Welcome to the Quilting Board!

Already a member? Login above
loginabove
OR
To post questions, help other quilters and reduce advertising (like the one on your left), join our quilting community. It's free!

Page 1 of 2 1 2 LastLast
Results 1 to 10 of 15

Thread: learning machine quilting, I have a plan

  1. #1
    Super Member
    Join Date
    Nov 2007
    Posts
    9,333
    Blog Entries
    1
    I bought the book "Machine Quilting Made Easy" by That Patchwork Place. It is set up in exercises #1-14. A friend needed more fabric to finish a quilt, so we visited my favorite Mennonite shop yesterday. She has some "Ohio" fabric for $3.00/yard!! :shock: I bought some white and white for practice squares. I cut it up into 14 inch squares and even have the batting prepared. it's some old stuff that required 1/4-1/2 inches between quilting. Made me laugh. WHY would anyone use it??? :roll: :lol:

    So--my goal for the summer is to learn, well at least practice, as much as I can. My machine has a short throat so wall hangings, maybe lap quilts are my goal. The bigger stuff will still go to the quilter. But if I would do a good job on sutff 40" square and less, I'll be happy.

    Aren't you proud of me? :D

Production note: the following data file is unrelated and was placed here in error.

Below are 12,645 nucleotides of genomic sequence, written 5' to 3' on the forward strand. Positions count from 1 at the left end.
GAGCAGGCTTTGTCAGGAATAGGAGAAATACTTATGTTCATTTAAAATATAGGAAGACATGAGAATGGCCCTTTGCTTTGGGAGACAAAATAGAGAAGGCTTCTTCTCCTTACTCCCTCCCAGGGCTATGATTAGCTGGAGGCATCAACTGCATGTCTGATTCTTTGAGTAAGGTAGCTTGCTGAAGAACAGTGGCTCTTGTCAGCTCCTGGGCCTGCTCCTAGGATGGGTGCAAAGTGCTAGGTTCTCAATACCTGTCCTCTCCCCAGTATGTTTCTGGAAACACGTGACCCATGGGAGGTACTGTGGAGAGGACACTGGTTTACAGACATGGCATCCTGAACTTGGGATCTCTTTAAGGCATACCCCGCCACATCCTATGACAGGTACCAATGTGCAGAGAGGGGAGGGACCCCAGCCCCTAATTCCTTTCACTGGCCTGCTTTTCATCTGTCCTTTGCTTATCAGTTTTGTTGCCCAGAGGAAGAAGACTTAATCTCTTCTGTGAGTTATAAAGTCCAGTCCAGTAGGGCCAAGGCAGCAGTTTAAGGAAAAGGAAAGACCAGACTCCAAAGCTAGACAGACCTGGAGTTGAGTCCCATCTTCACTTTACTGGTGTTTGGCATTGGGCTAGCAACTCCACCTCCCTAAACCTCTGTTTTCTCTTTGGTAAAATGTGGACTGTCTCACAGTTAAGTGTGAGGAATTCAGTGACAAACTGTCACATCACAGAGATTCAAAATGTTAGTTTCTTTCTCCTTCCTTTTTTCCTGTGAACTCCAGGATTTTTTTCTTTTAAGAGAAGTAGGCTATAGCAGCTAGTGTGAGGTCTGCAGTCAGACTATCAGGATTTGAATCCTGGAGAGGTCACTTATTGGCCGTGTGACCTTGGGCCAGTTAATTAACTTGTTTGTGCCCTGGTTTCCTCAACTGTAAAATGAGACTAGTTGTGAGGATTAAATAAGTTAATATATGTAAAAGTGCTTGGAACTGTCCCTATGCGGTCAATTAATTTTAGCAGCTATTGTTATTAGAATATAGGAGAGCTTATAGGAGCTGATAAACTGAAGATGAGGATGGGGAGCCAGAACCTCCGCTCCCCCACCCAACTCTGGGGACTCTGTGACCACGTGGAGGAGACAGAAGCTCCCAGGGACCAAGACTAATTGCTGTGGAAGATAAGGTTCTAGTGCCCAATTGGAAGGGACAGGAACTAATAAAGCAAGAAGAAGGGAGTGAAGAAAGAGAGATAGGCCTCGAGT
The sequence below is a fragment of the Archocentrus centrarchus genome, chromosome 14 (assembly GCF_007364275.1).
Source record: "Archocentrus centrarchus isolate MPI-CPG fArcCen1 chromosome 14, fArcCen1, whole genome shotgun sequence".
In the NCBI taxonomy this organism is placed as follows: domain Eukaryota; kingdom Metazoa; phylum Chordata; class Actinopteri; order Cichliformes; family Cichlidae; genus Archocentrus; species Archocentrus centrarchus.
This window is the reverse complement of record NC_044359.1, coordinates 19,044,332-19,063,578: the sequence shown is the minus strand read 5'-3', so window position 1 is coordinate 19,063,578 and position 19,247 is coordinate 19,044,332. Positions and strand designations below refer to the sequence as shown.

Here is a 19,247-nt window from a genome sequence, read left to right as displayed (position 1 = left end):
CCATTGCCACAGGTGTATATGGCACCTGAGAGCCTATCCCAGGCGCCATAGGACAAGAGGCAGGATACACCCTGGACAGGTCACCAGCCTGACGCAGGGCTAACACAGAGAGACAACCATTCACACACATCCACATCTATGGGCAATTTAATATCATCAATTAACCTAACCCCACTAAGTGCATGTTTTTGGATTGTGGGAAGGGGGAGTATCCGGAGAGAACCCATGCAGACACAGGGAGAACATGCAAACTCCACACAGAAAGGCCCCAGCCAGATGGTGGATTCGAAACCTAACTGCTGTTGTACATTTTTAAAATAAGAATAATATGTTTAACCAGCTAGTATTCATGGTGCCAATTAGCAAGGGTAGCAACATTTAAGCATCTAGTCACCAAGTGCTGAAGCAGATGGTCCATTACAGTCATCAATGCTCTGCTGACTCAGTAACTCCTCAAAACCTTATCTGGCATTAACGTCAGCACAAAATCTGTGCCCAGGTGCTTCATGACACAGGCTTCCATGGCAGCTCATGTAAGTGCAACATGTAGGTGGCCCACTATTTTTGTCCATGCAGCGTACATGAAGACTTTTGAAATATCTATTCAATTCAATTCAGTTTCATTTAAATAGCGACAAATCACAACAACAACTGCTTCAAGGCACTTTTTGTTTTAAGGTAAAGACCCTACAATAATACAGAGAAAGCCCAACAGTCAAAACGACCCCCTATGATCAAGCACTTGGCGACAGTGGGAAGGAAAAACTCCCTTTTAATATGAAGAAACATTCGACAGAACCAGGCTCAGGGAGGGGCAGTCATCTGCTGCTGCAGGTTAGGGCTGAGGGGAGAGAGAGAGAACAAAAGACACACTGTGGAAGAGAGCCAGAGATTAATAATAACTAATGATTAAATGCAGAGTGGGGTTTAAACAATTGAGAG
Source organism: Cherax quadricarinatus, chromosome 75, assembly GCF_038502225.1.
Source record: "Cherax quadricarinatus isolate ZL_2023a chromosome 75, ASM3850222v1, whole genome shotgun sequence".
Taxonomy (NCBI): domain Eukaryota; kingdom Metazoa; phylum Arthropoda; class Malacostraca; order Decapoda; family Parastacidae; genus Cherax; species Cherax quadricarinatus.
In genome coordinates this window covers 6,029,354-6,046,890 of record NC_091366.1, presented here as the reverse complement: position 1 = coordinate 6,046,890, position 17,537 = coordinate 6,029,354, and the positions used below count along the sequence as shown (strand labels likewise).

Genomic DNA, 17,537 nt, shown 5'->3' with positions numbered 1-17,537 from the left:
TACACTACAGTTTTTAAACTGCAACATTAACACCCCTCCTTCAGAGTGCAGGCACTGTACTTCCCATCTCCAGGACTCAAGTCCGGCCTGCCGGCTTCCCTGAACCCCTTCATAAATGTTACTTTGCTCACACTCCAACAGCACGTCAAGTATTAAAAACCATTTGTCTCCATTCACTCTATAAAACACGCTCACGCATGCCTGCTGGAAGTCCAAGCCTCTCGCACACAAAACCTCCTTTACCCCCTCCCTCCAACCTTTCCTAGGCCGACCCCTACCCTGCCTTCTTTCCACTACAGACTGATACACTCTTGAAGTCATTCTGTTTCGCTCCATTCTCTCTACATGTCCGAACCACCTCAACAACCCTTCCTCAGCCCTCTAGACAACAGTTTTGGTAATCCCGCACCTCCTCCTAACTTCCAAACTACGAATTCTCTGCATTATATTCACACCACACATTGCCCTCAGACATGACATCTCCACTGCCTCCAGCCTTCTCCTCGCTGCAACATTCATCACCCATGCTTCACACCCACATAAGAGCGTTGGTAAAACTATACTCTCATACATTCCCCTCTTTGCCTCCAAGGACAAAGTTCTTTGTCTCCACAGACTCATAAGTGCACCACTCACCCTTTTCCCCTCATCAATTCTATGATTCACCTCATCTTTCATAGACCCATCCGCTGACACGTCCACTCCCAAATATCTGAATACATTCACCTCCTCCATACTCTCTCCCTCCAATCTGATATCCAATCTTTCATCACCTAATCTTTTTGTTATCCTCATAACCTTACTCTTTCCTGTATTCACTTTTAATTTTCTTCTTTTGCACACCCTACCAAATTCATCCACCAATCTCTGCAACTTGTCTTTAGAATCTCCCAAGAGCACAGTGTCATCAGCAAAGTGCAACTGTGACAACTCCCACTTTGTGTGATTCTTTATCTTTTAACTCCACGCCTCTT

2. #2
    Moderator tlrnhi's Avatar
    Join Date
    Jan 2007
    Location
    In the middle of a mess...
    Posts
    19,786
    Hmmm....I'm thinking a trip to Amazon.com is in order.
    Wouldn't mind getting that book. I'll have to check it out.
    Hubby won't mind. It's NOT fabric! lol

    Proud of you? Of course I'm ALWAYS proud of you!
    Now, send me Rosie and I'll say anything else you like. lol

  3. #3
    Super Member
    Join Date
    Nov 2007
    Posts
    9,333
    Blog Entries
    1
    Terri--you would be the perfect owner for Rosie--I know she'd be loved every minute. But let's wait till you get back to the states to make the sale--I just can't bear to picture her alone and afraid on the journey there. I'll have yearlings for you to choose from then too--you can't have one horse, they are herd animals. So you'll have to choose two. :wink:

    Dang we are so bad at getting off topic. The admin is going to get mad. :oops:

  4. #4
    Moderator tlrnhi's Avatar
    Join Date
    Jan 2007
    Location
    In the middle of a mess...
    Posts
    19,786
    Quote Originally Posted by barnbum
    Terri--you would be the perfect owner for Rosie--I know she'd be loved every minute. But let's wait till you get back to the states to make the sale--I just can't bear to picture her alone and afraid on the journey there. I'll have yearlings for you to choose from then too--you can't have one horse, they are herd animals. So you'll have to choose two. :wink:

    Dang we are so bad at getting off topic. The admin is going to get mad. :oops:
    hehe...I know...

    Ok, quickly change the subject.......